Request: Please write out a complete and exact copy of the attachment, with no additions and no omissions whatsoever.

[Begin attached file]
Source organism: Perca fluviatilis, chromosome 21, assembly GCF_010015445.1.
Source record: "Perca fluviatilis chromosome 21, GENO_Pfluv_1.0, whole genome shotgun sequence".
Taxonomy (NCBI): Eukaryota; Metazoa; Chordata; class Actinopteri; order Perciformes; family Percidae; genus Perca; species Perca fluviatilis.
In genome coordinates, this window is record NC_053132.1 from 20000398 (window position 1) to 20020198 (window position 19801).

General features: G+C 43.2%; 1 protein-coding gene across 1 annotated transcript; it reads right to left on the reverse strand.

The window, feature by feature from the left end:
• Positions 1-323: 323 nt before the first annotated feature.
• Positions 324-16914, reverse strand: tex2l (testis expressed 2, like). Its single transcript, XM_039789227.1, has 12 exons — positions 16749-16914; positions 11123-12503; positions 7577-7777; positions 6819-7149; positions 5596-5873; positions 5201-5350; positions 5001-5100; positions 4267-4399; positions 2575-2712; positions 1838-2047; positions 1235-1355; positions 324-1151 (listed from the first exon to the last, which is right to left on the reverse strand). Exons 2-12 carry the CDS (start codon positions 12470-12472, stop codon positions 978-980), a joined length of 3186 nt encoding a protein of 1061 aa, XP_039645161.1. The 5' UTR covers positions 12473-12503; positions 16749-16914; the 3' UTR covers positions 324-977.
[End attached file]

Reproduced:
Source organism: Perca fluviatilis, chromosome 21, assembly GCF_010015445.1.
Source record: "Perca fluviatilis chromosome 21, GENO_Pfluv_1.0, whole genome shotgun sequence".
Taxonomy (NCBI): Eukaryota; Metazoa; Chordata; class Actinopteri; order Perciformes; family Percidae; genus Perca; species Perca fluviatilis.
In genome coordinates, this window is record NC_053132.1 from 20000398 (window position 1) to 20020198 (window position 19801).

General features: G+C 43.2%; 1 protein-coding gene across 1 annotated transcript; it reads right to left on the reverse strand.

The window, feature by feature from the left end:
• Positions 1-323: 323 nt before the first annotated feature.
• Positions 324-16914, reverse strand: tex2l (testis expressed 2, like). Its single transcript, XM_039789227.1, has 12 exons — positions 16749-16914; positions 11123-12503; positions 7577-7777; positions 6819-7149; positions 5596-5873; positions 5201-5350; positions 5001-5100; positions 4267-4399; positions 2575-2712; positions 1838-2047; positions 1235-1355; positions 324-1151 (listed from the first exon to the last, which is right to left on the reverse strand). Exons 2-12 carry the CDS (start codon positions 12470-12472, stop codon positions 978-980), a joined length of 3186 nt encoding a protein of 1061 aa, XP_039645161.1. The 5' UTR covers positions 12473-12503; positions 16749-16914; the 3' UTR covers positions 324-977.